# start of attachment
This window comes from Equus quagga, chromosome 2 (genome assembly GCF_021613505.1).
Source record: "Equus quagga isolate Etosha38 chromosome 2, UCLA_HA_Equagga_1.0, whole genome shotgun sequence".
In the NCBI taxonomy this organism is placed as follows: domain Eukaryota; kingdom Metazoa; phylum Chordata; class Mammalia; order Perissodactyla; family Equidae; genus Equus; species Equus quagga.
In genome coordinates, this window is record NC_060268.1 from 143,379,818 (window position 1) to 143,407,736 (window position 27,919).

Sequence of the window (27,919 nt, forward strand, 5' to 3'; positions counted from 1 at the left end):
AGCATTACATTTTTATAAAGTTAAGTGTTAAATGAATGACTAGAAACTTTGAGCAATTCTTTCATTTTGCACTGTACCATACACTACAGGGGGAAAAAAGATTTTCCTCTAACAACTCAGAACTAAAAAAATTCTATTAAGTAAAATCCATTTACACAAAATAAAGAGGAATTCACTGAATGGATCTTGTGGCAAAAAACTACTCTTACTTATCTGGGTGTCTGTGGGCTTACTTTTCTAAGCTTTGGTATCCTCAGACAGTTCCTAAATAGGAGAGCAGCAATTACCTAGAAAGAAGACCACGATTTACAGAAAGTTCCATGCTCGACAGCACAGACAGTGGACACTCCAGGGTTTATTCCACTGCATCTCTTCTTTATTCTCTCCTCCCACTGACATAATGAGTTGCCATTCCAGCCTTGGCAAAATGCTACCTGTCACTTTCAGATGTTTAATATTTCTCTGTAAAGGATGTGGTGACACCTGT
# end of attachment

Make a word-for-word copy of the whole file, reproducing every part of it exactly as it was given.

This window comes from Equus quagga, chromosome 2 (genome assembly GCF_021613505.1).
Source record: "Equus quagga isolate Etosha38 chromosome 2, UCLA_HA_Equagga_1.0, whole genome shotgun sequence".
In the NCBI taxonomy this organism is placed as follows: domain Eukaryota; kingdom Metazoa; phylum Chordata; class Mammalia; order Perissodactyla; family Equidae; genus Equus; species Equus quagga.
In genome coordinates, this window is record NC_060268.1 from 143,379,818 (window position 1) to 143,407,736 (window position 27,919).

Sequence of the window (27,919 nt, forward strand, 5' to 3'; positions counted from 1 at the left end):
AGCATTACATTTTTATAAAGTTAAGTGTTAAATGAATGACTAGAAACTTTGAGCAATTCTTTCATTTTGCACTGTACCATACACTACAGGGGGAAAAAAGATTTTCCTCTAACAACTCAGAACTAAAAAAATTCTATTAAGTAAAATCCATTTACACAAAATAAAGAGGAATTCACTGAATGGATCTTGTGGCAAAAAACTACTCTTACTTATCTGGGTGTCTGTGGGCTTACTTTTCTAAGCTTTGGTATCCTCAGACAGTTCCTAAATAGGAGAGCAGCAATTACCTAGAAAGAAGACCACGATTTACAGAAAGTTCCATGCTCGACAGCACAGACAGTGGACACTCCAGGGTTTATTCCACTGCATCTCTTCTTTATTCTCTCCTCCCACTGACATAATGAGTTGCCATTCCAGCCTTGGCAAAATGCTACCTGTCACTTTCAGATGTTTAATATTTCTCTGTAAAGGATGTGGTGACACCTGT